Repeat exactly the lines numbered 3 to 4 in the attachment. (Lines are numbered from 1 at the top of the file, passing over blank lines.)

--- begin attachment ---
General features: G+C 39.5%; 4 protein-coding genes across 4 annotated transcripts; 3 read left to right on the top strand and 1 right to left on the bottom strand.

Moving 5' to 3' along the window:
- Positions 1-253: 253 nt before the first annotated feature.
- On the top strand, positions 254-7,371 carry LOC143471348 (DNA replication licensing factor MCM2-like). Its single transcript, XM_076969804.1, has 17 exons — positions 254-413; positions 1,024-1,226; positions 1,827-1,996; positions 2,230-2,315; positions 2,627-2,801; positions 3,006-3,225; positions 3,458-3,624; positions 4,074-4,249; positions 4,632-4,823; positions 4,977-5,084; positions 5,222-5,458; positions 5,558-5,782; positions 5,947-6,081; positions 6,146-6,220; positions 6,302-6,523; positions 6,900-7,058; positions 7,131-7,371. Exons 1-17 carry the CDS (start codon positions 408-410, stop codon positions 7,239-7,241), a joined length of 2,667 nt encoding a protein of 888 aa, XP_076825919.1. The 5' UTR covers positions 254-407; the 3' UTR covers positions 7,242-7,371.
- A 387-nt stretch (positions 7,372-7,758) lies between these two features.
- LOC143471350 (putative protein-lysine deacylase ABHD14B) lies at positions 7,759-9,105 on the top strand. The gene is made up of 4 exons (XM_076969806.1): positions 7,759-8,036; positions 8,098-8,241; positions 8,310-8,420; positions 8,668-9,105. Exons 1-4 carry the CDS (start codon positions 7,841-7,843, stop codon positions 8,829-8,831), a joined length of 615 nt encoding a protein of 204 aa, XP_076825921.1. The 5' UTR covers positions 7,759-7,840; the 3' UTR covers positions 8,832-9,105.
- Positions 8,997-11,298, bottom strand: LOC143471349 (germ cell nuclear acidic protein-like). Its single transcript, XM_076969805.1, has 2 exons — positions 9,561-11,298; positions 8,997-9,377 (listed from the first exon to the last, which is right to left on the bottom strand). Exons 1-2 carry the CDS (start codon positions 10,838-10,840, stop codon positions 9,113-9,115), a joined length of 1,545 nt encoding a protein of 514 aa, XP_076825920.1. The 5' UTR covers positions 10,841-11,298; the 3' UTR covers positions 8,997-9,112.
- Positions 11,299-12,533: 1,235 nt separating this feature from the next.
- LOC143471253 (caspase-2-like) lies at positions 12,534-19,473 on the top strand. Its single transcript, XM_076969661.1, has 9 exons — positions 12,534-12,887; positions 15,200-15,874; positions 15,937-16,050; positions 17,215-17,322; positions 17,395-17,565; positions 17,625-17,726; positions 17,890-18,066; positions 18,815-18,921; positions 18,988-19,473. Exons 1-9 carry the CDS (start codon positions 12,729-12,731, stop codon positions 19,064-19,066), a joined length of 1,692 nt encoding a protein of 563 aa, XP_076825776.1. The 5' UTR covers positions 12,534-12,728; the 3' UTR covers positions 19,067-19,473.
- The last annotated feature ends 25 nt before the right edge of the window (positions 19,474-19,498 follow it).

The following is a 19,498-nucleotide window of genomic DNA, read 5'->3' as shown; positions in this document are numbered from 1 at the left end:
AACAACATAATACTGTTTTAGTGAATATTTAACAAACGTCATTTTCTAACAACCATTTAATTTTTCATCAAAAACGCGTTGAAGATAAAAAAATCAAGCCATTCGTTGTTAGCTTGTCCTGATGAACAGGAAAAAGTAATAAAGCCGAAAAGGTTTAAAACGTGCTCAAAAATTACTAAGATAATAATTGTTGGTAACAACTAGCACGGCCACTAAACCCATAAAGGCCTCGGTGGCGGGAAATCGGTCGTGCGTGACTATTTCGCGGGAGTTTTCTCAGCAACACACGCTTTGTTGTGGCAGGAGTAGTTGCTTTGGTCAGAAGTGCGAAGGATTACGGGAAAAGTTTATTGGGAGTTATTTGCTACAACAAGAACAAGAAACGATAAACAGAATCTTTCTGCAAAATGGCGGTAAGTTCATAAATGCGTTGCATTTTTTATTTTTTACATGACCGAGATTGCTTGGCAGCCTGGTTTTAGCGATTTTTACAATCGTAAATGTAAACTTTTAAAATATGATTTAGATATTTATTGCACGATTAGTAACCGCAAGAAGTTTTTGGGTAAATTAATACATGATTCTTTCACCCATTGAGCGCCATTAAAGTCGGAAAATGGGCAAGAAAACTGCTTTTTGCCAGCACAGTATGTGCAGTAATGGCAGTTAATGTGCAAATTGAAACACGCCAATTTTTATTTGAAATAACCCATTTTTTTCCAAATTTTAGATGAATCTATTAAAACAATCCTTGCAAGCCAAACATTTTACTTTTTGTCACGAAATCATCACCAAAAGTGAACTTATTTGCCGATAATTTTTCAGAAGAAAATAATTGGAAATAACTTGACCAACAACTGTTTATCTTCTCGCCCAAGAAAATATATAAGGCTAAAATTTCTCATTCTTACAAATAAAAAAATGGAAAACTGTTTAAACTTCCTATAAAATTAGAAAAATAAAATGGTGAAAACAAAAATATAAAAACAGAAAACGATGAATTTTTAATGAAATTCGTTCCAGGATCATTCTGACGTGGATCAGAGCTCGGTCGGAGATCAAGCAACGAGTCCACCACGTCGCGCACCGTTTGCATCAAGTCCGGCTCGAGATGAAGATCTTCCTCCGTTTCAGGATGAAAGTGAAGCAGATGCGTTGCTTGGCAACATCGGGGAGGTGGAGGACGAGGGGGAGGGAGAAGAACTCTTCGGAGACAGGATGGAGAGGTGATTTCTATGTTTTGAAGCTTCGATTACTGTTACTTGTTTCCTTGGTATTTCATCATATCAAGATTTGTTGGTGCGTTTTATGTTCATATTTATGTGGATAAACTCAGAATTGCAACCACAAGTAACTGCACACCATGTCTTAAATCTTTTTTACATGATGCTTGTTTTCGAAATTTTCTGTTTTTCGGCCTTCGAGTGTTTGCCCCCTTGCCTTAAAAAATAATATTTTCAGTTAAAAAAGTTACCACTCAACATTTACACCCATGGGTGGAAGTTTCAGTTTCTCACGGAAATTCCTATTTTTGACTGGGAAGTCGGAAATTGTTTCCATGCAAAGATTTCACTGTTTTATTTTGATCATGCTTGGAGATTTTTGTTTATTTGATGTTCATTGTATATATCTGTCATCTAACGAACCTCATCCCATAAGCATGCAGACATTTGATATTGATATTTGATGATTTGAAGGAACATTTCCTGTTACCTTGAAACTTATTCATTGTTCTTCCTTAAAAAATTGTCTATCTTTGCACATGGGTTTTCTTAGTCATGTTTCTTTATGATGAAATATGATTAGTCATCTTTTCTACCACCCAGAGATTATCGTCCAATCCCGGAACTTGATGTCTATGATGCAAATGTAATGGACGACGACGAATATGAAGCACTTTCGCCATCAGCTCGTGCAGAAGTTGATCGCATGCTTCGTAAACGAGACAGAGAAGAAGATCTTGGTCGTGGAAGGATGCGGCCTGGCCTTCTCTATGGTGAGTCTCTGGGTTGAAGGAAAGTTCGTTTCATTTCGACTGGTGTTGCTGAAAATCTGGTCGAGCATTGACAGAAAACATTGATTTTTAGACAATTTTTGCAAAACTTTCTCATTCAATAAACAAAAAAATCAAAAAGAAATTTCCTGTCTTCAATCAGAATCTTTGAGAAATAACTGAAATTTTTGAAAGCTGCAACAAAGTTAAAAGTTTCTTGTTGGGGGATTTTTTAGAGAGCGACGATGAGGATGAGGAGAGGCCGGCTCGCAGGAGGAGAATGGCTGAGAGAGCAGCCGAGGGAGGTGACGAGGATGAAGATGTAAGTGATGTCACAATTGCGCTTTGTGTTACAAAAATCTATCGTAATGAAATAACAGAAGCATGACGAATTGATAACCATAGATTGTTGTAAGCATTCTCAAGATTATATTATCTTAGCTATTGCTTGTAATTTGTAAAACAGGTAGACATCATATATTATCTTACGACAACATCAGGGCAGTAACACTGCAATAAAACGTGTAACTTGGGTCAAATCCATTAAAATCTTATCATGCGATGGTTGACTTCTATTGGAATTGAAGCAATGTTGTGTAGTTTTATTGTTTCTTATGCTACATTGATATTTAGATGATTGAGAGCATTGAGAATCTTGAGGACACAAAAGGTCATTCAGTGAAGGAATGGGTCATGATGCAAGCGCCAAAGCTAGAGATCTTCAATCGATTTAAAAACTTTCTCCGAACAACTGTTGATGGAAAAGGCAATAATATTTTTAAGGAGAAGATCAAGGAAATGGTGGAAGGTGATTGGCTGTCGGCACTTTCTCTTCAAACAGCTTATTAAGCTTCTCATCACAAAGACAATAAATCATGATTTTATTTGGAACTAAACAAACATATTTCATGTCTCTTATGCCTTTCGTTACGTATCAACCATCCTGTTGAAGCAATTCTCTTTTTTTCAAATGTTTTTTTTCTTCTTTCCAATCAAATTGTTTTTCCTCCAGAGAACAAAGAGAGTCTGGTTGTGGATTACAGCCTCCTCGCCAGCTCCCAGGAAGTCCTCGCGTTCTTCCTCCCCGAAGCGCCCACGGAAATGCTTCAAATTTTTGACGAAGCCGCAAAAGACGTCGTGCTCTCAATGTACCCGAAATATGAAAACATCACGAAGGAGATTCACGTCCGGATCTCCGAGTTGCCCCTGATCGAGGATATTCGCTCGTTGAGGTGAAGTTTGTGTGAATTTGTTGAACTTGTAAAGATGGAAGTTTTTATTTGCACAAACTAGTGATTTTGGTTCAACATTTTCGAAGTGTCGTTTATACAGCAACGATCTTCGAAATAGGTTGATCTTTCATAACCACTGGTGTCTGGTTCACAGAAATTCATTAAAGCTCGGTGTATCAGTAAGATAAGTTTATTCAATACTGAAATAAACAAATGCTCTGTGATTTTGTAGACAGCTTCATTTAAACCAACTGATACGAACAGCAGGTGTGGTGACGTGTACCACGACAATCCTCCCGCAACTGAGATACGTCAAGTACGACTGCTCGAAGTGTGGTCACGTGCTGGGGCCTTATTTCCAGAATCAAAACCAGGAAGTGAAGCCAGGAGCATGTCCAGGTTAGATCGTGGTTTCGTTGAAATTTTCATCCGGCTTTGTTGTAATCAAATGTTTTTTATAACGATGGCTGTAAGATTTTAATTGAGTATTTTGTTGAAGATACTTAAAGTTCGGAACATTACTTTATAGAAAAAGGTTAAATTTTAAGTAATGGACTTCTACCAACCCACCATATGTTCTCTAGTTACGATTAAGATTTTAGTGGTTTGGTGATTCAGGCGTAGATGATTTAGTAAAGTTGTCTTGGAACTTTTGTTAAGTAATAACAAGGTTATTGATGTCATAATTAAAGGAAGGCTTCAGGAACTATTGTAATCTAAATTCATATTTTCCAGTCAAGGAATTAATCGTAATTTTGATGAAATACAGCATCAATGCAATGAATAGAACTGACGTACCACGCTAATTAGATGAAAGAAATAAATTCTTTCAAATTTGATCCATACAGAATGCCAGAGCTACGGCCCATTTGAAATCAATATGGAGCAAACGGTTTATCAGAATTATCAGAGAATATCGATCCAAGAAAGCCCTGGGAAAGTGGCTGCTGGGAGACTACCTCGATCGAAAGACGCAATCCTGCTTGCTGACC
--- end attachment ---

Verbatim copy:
- Positions 1-253: 253 nt before the first annotated feature.
- On the top strand, positions 254-7,371 carry LOC143471348 (DNA replication licensing factor MCM2-like). Its single transcript, XM_076969804.1, has 17 exons — positions 254-413; positions 1,024-1,226; positions 1,827-1,996; positions 2,230-2,315; positions 2,627-2,801; positions 3,006-3,225; positions 3,458-3,624; positions 4,074-4,249; positions 4,632-4,823; positions 4,977-5,084; positions 5,222-5,458; positions 5,558-5,782; positions 5,947-6,081; positions 6,146-6,220; positions 6,302-6,523; positions 6,900-7,058; positions 7,131-7,371. Exons 1-17 carry the CDS (start codon positions 408-410, stop codon positions 7,239-7,241), a joined length of 2,667 nt encoding a protein of 888 aa, XP_076825919.1. The 5' UTR covers positions 254-407; the 3' UTR covers positions 7,242-7,371.